Scope and contents
Howard Arkley (1951-1999) is acknowledged as one of the most important artists in contemporary Australian art. His work is held by many major art galleries, and is widely exhibited.
The Howard Arkley Archive was acquired by the State Library of Victoria from the Arkley Estate in 2011. The Collection has been arranged into 9 series, and each series is divided into sections reflecting themes and subjects of works, or formats and chronology.
Series 1: Art works
This very large collection of mostly loose works consists of 1715 individual items. These have been numbered with a running number appearing after the Archive’s generic (or parent) accession number (MS 14217). Each item therefore, has a unique number which will serve to identify, find and cite it. Attempts were made to physically organise this material in thematic order, but this was not always possible because more material was found as the processing evolved. The numbering therefore reflects the order in which the material is physically stored, and this list should serve as a thematic treatment of the collection.
Many of the pieces are signed and dated by Arkley, so can be thought of as art works in their own right. Others are not signed but stand as quite finished pieces nonetheless. Still others are rough sketches, doodles, stencils, or studies for his paintings. Included in this Series are ‘interventions’, where Arkley has over-drawn on published books (of note is the series of Mills & Boon books), pamphlets or advertising material. Again, a number of these are signed and dated. Through the material here (and in the sketchbooks in Series 2) we see the evolution of Arkley’s style. Evident are the influences in his student years (1970-74) of surrealism, colour field and the work of Paul Klee. He moved on to the use of ornament and abstraction in the mid 1970s to early 1980s. Then the influences of graffiti and punk appear by the mid 1980s. We see the use of the air brush, which became his signature method of applying paint, as well as the evolution of recurring motifs, like the exploding box, cacti, heads and masks (including Zappo Head), and eventually suburban houses.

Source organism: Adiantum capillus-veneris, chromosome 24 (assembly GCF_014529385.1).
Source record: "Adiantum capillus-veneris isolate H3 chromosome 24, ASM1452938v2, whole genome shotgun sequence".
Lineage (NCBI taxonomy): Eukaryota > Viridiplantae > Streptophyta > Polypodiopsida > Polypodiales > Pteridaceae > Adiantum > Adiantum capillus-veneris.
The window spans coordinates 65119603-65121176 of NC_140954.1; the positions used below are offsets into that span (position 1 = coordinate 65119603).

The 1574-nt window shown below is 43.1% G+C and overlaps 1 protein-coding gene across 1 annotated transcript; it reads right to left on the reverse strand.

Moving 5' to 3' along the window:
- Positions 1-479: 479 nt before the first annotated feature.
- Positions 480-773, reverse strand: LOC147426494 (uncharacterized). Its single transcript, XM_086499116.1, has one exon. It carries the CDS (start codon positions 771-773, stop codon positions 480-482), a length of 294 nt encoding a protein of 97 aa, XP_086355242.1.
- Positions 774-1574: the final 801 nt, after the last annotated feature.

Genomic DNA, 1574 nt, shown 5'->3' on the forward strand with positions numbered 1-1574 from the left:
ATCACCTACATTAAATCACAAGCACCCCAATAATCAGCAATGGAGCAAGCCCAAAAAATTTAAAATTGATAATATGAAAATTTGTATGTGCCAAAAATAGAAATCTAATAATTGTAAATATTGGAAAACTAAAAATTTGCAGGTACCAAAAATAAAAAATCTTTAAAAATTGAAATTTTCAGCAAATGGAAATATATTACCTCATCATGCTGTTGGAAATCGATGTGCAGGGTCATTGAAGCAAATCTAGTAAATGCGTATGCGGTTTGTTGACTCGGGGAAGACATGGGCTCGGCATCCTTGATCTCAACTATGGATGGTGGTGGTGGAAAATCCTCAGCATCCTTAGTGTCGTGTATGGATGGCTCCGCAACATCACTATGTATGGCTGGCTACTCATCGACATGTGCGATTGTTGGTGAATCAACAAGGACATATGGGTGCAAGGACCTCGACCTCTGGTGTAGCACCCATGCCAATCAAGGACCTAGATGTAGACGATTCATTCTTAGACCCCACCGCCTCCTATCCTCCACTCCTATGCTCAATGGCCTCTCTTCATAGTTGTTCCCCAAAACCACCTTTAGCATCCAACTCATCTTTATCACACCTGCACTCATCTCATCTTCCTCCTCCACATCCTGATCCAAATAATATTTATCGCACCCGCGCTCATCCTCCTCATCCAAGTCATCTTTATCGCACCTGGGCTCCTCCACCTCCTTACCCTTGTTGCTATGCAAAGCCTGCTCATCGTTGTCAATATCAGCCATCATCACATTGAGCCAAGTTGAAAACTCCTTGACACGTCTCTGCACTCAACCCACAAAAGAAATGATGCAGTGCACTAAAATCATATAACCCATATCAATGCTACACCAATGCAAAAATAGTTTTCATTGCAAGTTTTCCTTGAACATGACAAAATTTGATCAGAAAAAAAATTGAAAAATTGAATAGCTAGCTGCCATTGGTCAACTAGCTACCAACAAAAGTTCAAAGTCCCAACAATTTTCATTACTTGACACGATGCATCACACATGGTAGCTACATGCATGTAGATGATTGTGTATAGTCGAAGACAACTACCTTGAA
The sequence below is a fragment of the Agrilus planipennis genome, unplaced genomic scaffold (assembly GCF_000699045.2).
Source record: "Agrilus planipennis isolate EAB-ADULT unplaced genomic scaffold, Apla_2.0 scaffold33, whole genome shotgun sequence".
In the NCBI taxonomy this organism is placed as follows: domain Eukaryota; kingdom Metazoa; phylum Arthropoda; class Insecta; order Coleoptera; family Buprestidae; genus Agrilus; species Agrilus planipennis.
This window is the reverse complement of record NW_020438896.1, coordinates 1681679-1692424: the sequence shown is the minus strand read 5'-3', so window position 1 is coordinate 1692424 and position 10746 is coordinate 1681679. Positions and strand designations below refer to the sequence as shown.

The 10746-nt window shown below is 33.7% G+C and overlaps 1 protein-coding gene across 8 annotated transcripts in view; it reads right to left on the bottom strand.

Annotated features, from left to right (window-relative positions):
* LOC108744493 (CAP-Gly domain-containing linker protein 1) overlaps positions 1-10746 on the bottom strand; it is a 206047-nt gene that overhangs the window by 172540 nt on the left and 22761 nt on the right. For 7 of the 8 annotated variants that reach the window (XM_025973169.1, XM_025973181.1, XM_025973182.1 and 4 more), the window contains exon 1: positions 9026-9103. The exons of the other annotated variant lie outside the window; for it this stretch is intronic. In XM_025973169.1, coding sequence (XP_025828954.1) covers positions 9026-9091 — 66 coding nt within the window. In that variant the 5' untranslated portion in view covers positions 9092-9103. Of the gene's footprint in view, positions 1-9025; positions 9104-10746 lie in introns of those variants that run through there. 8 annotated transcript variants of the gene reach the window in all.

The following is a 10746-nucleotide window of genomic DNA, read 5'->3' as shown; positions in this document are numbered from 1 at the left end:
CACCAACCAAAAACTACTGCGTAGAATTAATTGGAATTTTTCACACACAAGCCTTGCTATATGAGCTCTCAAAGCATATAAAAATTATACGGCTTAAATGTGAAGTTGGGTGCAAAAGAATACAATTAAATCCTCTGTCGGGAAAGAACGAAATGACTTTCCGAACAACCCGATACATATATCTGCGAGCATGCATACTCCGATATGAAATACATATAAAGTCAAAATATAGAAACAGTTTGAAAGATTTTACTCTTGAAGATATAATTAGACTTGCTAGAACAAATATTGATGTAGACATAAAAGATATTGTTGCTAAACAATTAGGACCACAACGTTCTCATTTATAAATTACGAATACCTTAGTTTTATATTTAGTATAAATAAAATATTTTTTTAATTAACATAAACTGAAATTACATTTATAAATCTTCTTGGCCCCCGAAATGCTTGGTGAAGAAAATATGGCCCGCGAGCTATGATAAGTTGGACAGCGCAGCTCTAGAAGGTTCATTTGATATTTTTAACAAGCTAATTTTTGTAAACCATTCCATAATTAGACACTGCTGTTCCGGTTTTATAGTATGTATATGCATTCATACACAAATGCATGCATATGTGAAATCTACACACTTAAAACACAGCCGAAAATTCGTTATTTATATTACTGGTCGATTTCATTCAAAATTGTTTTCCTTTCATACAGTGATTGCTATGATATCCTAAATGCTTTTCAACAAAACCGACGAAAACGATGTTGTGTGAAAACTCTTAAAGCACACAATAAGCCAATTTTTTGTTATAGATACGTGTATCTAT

Series 2: Sketchbooks
There are 33 sketchbooks in the Arkley Collection and they document a range of his ideas and projects from the late 1960s through to 1998 (the year before his death). Almost half of them date from his student years 1970-1974. This listing sets out the sketchbooks in chronological order.
Series 3: Visual Diaries The Collection contains 48 notebooks, albums and assembled (thematic) loose material of source material kept by the artist, dating from 1975 to 1995. Many of these 'visual diaries' are essentially compilations of source material, but most of them also contain planning notes and ideas. According to scholars, (see Arkley Works website: http://arkleyworks.com/), these diaries provide a rich resource for developing a deeper understanding of Arkley's planning processes, reference to other artists and reading. Arkley himself indicated that he used these books as a resource for his own art, culling ideas and images for works sometimes produced many years after he first included them in his studio books.
Worth noting is that Arkley did not always assemble press clippings and other source material into 'albums' as such, so there is quite a mass of clippings which are loose. These have been roughly arranged, and are listed in Series 4.6 - 4.10.
The content of these sections is evident form the list that follows. Though worth noting is that there is very little material that can be called ‘personal papers’. The Archive does not contain very much correspondence, written diaries or other written notes.
Series 8: Photography
The slides, prints and negatives here have been individually numbered. Like the loose material in Series 1, they have been numbered with a running number appearing after the Archive’s generic (or parent) accession number (MS 14217). Each item therefore, has a unique number which will serve to identify, find and cite it. The subject matter is evident from the list. Again, it is worth noting that there are very few personal, or family, photographs here.
The website ‘Arkley Works' (http://arkleyworks.com/) created by Dr John Gregory has been invaluable in the cataloguing of the material in this Archive, as was his book 'Carnival in Suburbia: the Art of Howard Arkley' (2006). Also of great help was 'Spray: the work of Howard Arkley' (1997, 2001), by Ashley Crawford and Ray Edgar.
13.7 linear metres (91 boxes)
- Guide to the Howard Arkley archive
- Olga Tsara
- November 2012
- Description rules
- Dacs, Aacr2, Lcsh
- Language of description
- Script of description
- November 2012: finding aid revision description not supplied